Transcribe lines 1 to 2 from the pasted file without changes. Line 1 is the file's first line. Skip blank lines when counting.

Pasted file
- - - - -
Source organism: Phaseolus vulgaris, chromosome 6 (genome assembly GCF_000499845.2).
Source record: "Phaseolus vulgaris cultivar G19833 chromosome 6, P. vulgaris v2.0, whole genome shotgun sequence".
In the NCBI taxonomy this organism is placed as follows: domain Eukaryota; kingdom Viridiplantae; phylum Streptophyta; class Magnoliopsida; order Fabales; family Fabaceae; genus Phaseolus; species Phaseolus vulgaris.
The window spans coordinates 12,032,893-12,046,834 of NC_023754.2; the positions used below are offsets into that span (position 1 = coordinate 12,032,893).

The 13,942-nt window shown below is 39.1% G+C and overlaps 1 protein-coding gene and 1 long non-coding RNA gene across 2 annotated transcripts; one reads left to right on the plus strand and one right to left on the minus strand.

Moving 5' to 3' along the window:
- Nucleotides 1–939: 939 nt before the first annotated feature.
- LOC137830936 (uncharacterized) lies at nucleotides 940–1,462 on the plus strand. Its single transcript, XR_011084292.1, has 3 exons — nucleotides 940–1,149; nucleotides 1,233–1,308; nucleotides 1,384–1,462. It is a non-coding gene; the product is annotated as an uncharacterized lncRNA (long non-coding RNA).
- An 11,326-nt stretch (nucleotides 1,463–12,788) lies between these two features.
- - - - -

Source organism: Phaseolus vulgaris, chromosome 6 (genome assembly GCF_000499845.2).
Source record: "Phaseolus vulgaris cultivar G19833 chromosome 6, P. vulgaris v2.0, whole genome shotgun sequence".